Catholic Activity: Ascension Thursday Picnic and Traditions
Holydays of obligation, such as the feast of the Ascension, should be days of festivity. Florence Berger describes different customs and foods on the feast of the Ascension, and then describes her family's Ascension day picnic and fishing.
Ascension Day is usually a beautiful blue day here on the Ohio and this year we all went fishing—not in the river, but in our own puddle pond. The tiny lake which we were able to dam up among our steep hills was stocked with fish about a year before. I suppose our catch of fish might be called a first fruit. Ascension Day has always been a day on which first fruits were blessed and eaten.
The Italians brought beans and grapes to church. These were blessed after the Memento of the Dead with the words,
Bless, O Lord, these new fruits of the vine which Thou hast brought to maturity by the dew of heaven, by plentiful rains and by tranquil and favorable weather. Thou hast given us this fruit for our use that we may receive it with thanks in the name of our Lord, Jesus Christ.
The grapes and beans were supposed to be used as a feast for the dead in heaven. At the Ascension, Christ, the first fruit of all men, opened up Limbo where the dead had waited. What a feast that must have been when Heaven's doors were first opened! But beans and grapes are non-existent on the Ohio at Ascension Day.
The Armenians celebrated the advent of springtime and the Ascension by making a big pan of Dolmas. This is a special dish which uses the new leaves of the grape vine, stuffed with a delicious filling. These Dolmas were the same as those used during the Armenian carnival as a treat before Lent. It seems that the first leaf to sprout in the spring, or after a drought, or after a flood, is the grape. Therein lies another story told by Mr. Mardikian.
Noah had been sailing in his ark for what seemed an endless age, and his diet seemed just about as tiresome. The dove had brought a willow leaf back in his bill, but that had been days ago and muddy waters still lapped at the side of the ark. Suddenly the hull grounded — at the town of Nakhichevan, better known as "first stop." The place was really a mess — nothing but slime and mud and sunken trees and vineyards. Suddenly the vines began to sprout. I am sure it was Mrs. Noah who came back with the first grape leaves, shaking them under the suspicious noses of her daughters-in-law. "And what do you intend to make with those?" they asked. "Don't stand there," Mrs. Noah insisted, "we have had no vegetables on this trip and we certainly do lack vitamins." Then she sent them off for the other ingredients she needed to make Dolmas.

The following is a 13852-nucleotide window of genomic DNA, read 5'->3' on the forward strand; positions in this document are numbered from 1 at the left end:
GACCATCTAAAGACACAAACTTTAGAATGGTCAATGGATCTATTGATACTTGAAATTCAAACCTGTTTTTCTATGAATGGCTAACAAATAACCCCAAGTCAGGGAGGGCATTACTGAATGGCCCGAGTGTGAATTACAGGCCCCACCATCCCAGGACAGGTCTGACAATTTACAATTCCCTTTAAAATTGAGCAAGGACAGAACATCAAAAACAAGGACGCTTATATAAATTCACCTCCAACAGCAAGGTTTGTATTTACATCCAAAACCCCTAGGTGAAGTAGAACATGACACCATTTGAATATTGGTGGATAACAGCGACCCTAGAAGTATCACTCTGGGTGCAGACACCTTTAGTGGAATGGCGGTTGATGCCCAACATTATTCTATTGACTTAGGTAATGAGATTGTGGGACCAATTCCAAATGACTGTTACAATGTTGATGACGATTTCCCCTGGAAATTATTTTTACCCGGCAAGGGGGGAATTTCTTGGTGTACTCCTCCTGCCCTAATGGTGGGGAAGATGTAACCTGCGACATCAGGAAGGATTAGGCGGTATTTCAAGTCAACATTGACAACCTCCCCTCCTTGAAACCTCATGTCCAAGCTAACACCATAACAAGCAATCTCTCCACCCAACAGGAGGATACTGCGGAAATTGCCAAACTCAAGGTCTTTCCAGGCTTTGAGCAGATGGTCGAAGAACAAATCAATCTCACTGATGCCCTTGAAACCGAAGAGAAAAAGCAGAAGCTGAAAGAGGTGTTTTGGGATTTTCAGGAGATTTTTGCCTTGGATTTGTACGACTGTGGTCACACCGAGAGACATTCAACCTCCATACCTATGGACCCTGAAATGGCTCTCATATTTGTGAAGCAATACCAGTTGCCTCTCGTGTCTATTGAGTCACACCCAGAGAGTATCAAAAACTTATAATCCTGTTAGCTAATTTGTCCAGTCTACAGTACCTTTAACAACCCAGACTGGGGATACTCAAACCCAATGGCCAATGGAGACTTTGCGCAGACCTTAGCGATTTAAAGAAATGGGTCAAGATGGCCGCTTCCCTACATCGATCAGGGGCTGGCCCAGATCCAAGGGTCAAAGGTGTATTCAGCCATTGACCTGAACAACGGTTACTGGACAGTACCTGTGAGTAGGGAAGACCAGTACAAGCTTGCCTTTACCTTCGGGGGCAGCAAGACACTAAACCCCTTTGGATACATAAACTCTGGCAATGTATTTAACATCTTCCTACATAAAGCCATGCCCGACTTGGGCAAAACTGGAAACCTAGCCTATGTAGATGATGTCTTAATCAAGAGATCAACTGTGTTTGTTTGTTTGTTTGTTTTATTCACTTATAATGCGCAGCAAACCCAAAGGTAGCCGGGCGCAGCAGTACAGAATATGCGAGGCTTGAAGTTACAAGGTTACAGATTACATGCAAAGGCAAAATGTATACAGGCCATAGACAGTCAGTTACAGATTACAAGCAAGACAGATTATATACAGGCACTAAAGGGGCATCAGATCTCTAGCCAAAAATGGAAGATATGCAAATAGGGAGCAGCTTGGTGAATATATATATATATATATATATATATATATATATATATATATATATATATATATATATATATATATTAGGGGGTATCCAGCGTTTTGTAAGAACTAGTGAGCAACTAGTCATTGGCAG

I don't know where the girls found all those things, but they did. Even grape leaves are usually non-existent on the Ohio at Ascension Day, so we save the recipe for later in the year.
To the Germans the feast of the Ascension spells picnic, too, but in quite a different vein from our fishing project. In the beautiful Mansfeld Lake district, villagers gather in congenial groups to drink a toast to their benefactress Countess Elizabeth. It seems that Elizabeth cut their taxes and tithes centuries before and the wonder of it has never left their memories. Now see how easily our legislators could win undying fame and gratitude. The toast is always pledged to Elizabeth on this day and the traditional liquid required is "Ascension Beer." But neither reduced taxes nor German beer exist on the Ohio at Ascension Day.
Instead of following Italian or Armenian or German custom, we all went fishing. Freddie was our official worm digger and Ann packed the picnic basket. We set out near noon under beautiful blue skies; but before the first fish became foolish, dark clouds gathered in the east. Rain hung a gray curtain around us even though the sky still seemed blue above. Our holiday dispositions began to droop like the brims of our hats, and our spirits were as soggy as the sandwiches. We took shelter under a great shaggy sugar maple and tried to build a fire — not to fry the fish, because we had none, but just to console ourselves with some show of a picnic. Even that would not work for the wood was wet and an annoying down draft blew smoke in our faces. By this time the rain had turned from silver lace to dull dark suede. There was only one way out and that was to climb the hills and go home. As we were sloshing along, our official worm digger remarked, "Well, no wonder Jesus went up to Heaven on a day like this."
But He did not leave us only days like this. He told us to wait and watch and work — for the great day of the Holy Spirit was close at hand. Then, no matter how discouraged or dismayed we may be, we shall find fortitude enough to "renew the face of the earth."
Activity Source: Cooking for Christ by Florence Berger, National Catholic Rural Life Conference, 4625 Beaver Avenue, Des Moines, IA 50310, 1949, 1999